PTC’s annual LiveWorx customer and partner event returned to the Boston Convention Center May 15 to May 18 after a 4-year hiatus during which it invested US$3 billion across several marque acquisitions that together frame its new worldview. Key topics and themes included closed-loop digital thread, applied Artificial Intelligence (AI), the metaverse, and product lifecycle innovation, in addition to the implications and outcomes of recent activities.
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Product Lifecycle Innovation
PTC is going all in on closed-loop product lifecycle innovation. The company’s US$3 billion acquisition spree since the last in-person LiveWorx includes Onshape for Software-as-a-Service (SaaS)-based Computer-Aided Design (CAD), Arena for Product Lifecycle Management (PLM), Codebeamer for Application Lifecycle Management (ALM), and ServiceMax for Service Lifecycle Management (SLM). Chief Executive Officer (CEO) Jim Heppelmann’s opening keynote Tuesday morning set the tone by emphasizing the continued thrust for innovation in these domains plus, importantly, how they intersect other parts of the PTC business, including existing and new CAD (Creo, Creo+), PLM (Windchill, Windchill+), connectivity (Kepware, Kepware+), and device management (ThingWorx), to name a few. More than 6,500 attendees had access to 170,000 square feet of exhibit space, top leadership at PTC, and its growing portfolio of partners for a full program of updates and training.
How PTC Is Closing the Loop
For a long time, PTC had a hand in how products are designed and made, but not in how they are maintained once they left the factory. ServiceMax allows PTC to close this loop with other solutions, including CAD and PLM, which means that learnings from servicing products once they are in the field can be fed back to product design and engineering teams to improve those products and improve how those products are made. PTC used LiveWorx to reinforce the significance of this recent acquisition; double down on its SaaS-based “plus strategy,” which designates PTC products as SaaS-enabled; release Creo+ for real-time multi-user collaboration; expand its relationship with Ansys by integrating the Ansys materials management system with Creo and Windchill so engineers can see pre-approved materials options directly in those systems; advance its relationship with aPriori to optimize cost assessments in Creo and Windchill; and emphasize the power of as-a-Service.
PTC also used LiveWorx to offer a new infinity diagram (below) that illustrates the concept of a model-based digital thread, from product planning, engineering, testing, and validation to production and after-sales service and support. This is an asset-centric view of the world, but one that is increasingly relevant with recognition by many companies that a product can generate 10X more service revenue over its lifetime compared to the initial product sale. The longer-term implication is that asset models are necessary to scale field applications, such as those enabled by Vuforia (Augmented Reality (AR)), ThingWorx (device management, application enablement), Arbortext (technical documentation), and Servigistics (spare parts inventory optimization). For example, using AR to determine whether a product is manufactured as-designed, and whether an as-maintained product in the field meets its asset definition, aka whether it needs repair.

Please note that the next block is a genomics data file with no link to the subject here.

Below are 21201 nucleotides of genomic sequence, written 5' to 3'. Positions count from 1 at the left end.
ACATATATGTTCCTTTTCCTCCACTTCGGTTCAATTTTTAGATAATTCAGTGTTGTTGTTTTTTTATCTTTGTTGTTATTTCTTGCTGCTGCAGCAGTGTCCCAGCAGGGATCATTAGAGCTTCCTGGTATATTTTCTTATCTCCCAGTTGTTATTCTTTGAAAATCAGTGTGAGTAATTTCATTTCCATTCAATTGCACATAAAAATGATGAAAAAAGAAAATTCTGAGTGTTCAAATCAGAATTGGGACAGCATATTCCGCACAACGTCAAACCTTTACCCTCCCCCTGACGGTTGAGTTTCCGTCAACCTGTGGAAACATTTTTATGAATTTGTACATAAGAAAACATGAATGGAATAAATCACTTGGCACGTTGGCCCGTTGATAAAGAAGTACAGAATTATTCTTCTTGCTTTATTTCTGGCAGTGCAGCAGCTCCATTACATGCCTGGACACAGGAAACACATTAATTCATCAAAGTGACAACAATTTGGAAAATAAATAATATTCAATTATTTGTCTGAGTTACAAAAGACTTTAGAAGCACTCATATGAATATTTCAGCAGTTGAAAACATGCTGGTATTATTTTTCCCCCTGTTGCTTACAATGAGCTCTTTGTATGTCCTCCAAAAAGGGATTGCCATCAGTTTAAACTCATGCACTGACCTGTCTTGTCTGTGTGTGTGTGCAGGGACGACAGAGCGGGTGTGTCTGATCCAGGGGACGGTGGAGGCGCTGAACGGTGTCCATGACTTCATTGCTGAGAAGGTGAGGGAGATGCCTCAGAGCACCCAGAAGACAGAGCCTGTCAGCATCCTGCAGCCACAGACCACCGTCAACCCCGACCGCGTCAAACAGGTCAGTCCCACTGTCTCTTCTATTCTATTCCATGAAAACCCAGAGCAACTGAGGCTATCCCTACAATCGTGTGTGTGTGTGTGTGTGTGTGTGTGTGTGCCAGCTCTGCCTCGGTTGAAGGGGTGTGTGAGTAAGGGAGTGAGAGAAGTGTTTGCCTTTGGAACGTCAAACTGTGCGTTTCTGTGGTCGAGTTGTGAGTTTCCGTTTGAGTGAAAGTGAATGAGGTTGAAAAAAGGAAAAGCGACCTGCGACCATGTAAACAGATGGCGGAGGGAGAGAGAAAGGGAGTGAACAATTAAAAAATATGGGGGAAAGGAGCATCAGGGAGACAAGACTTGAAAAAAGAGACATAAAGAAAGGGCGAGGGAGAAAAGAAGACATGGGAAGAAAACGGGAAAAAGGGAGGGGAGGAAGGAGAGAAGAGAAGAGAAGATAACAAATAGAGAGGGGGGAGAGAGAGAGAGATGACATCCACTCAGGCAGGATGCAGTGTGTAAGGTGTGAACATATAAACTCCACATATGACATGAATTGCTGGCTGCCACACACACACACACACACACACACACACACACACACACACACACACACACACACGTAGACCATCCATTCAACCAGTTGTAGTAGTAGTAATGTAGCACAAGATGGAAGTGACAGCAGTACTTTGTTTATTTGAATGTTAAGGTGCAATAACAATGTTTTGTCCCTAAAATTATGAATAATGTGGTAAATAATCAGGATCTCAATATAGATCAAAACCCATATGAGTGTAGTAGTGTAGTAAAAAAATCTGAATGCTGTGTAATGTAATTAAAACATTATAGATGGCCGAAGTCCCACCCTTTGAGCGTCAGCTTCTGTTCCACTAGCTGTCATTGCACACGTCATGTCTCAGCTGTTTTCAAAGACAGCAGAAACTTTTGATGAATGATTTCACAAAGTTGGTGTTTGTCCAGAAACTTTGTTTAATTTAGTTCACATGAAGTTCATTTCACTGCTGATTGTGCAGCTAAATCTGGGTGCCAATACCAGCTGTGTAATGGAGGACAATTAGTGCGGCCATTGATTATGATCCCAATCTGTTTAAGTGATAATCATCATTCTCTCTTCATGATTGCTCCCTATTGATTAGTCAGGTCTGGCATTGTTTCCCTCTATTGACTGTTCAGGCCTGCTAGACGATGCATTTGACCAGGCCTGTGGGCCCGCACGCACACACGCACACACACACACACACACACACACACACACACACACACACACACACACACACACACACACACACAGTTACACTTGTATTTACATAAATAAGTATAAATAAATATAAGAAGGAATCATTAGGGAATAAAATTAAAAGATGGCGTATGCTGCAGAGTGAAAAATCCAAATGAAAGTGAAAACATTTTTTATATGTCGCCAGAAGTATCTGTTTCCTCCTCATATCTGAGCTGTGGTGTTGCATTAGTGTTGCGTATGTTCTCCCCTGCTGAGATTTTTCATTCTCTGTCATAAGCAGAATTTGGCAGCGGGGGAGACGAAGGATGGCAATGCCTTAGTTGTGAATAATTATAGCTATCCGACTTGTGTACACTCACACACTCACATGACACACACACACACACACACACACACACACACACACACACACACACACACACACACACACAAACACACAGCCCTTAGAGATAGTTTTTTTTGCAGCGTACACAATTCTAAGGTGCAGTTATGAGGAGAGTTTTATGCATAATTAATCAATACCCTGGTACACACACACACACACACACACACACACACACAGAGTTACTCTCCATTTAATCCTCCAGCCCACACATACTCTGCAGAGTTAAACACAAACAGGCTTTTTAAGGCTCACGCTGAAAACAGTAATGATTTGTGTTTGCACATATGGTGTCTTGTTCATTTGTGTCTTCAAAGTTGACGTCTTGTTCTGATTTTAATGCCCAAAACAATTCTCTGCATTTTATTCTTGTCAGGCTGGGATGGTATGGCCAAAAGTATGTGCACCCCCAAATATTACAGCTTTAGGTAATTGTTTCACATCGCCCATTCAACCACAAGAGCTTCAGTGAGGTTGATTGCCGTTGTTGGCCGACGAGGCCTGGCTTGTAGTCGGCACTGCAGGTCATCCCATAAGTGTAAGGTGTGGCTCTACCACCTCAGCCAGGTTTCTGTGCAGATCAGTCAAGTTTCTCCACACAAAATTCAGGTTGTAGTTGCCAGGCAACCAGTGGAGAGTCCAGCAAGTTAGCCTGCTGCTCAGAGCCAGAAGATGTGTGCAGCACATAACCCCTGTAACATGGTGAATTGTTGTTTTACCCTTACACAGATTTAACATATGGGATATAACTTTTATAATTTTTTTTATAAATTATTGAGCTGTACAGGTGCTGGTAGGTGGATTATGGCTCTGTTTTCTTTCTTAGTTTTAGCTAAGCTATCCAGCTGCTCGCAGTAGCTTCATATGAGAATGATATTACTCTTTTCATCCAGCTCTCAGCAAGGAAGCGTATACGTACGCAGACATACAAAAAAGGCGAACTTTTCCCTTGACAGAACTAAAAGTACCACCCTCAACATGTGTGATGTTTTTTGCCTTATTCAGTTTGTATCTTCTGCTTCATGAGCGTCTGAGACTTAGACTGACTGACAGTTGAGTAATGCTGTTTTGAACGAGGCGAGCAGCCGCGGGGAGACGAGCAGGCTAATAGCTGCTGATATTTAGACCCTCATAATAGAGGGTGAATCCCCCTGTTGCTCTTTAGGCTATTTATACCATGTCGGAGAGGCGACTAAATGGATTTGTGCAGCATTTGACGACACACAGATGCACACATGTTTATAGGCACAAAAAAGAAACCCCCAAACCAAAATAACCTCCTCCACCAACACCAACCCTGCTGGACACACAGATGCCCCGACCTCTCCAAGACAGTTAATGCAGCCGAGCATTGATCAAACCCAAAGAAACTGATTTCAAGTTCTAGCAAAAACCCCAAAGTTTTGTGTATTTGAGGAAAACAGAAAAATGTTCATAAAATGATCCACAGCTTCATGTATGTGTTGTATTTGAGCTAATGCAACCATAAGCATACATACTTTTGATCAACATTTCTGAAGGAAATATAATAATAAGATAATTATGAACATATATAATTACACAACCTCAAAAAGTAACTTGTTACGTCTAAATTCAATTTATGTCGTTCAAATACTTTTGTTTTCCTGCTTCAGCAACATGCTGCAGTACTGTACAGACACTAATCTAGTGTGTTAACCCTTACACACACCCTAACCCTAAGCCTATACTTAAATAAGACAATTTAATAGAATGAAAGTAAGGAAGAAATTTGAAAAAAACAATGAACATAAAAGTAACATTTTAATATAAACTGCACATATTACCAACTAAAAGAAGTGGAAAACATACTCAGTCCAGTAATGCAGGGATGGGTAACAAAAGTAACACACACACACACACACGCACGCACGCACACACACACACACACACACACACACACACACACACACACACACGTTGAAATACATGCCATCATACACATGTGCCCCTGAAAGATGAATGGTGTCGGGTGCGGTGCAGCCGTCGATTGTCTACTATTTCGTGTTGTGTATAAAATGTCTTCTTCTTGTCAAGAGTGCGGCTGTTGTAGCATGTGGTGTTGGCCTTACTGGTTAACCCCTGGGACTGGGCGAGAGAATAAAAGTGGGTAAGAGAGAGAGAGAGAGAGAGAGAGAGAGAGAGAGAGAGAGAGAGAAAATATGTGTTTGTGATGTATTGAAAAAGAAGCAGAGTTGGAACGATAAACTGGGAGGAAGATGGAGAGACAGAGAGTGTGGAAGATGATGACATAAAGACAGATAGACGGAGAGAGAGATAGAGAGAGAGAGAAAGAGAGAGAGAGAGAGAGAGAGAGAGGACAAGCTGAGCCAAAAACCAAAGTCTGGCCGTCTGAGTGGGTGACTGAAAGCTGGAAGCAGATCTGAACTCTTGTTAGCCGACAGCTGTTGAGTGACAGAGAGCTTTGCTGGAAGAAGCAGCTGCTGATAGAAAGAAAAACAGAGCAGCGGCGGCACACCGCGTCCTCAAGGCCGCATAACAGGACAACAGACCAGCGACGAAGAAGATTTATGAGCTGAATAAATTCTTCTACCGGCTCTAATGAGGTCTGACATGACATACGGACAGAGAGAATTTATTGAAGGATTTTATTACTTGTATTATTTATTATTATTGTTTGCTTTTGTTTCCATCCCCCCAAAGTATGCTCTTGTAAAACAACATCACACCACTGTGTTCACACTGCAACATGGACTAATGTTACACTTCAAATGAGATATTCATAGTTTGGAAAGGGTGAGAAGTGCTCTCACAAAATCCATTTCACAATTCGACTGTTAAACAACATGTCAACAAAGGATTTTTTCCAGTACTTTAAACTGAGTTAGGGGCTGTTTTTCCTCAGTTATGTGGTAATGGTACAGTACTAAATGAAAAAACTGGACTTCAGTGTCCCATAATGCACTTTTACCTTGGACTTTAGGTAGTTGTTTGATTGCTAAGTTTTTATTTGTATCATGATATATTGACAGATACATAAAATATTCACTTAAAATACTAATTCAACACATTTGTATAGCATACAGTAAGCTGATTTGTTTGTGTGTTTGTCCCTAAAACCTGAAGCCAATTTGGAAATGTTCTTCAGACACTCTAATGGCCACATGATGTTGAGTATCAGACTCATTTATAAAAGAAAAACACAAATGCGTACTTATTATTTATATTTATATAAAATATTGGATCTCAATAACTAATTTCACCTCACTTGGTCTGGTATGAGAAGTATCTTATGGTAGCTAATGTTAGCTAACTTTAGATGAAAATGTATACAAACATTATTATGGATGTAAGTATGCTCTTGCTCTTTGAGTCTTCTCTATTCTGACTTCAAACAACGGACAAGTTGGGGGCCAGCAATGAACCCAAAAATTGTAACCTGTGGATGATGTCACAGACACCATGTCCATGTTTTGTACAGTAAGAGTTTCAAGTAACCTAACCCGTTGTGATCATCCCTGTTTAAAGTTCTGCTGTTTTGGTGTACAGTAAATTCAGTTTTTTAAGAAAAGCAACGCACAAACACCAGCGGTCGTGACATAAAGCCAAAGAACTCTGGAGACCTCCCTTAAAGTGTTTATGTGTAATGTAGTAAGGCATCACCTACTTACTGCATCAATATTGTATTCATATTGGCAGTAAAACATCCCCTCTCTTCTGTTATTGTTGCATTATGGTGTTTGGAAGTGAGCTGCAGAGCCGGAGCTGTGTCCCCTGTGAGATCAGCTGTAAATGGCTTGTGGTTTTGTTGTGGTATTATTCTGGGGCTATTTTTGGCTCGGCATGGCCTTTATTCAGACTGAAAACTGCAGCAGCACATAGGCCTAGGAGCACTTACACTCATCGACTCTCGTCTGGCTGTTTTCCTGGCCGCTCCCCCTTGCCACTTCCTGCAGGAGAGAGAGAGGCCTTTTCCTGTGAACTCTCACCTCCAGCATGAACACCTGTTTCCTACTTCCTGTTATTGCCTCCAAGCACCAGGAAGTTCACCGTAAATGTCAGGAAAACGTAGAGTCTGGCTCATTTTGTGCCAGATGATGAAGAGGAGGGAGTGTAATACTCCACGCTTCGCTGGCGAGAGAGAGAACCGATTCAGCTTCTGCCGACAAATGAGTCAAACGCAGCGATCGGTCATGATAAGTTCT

What's Next for Digital Thread in a Connected Future
PTC’s typical customer makes a physical product. Product-focused companies are increasingly looking to software-driven innovation to update and improve their products long after they are manufactured. This means a need for best-in-class tools to develop and manage software alongside developing and managing hardware—at least this is PTC’s case for combining ALM (Codebeamer) with PLM (Windchill, Arena) in the same breadth.
At the same time, there was a major emphasis on SaaS and how PTC’s Atlas platform will underpin all PTC digital thread products (“plus” products) over time—currently, 25% of PTC’s customers use PTC SaaS offerings. It is our understanding that all existing PTC products will continue to coexist and be supported (e.g., CAD = Creo, Creo+, Onshape; PLM = Windchill, Windchill+, Arena).
Interestingly, Rockwell had a small booth headed by Kalypso (a System Integrator (SI)), but was otherwise of little mention compared to years past. This is around the time that PTC and Rockwell should be due to re-evaluate the terms of their previous US$1 billion partnership, which was renewed for 2 years, about 2 years ago. Moreover, components of the Rockwell value proposition, including plant simulation, Manufacturing Execution System (MES), and reseller potential are somewhat accounted for by other activities, including the Ansys partnership (simulation), a partnership with iBase-t (MES), and the acquisition of ServiceMax. Of these, MES is the biggest hole in the digital thread picture PTC is painting.
Ultimately, customers want to start small and scale fast, and PTC has a growing repertoire of tools to support companies at various stages along their digital transformation journey. Increasingly, expect to see products cloud enabled and connected with future integrations designed to ease product innovation through manufacturing and service lifecycles.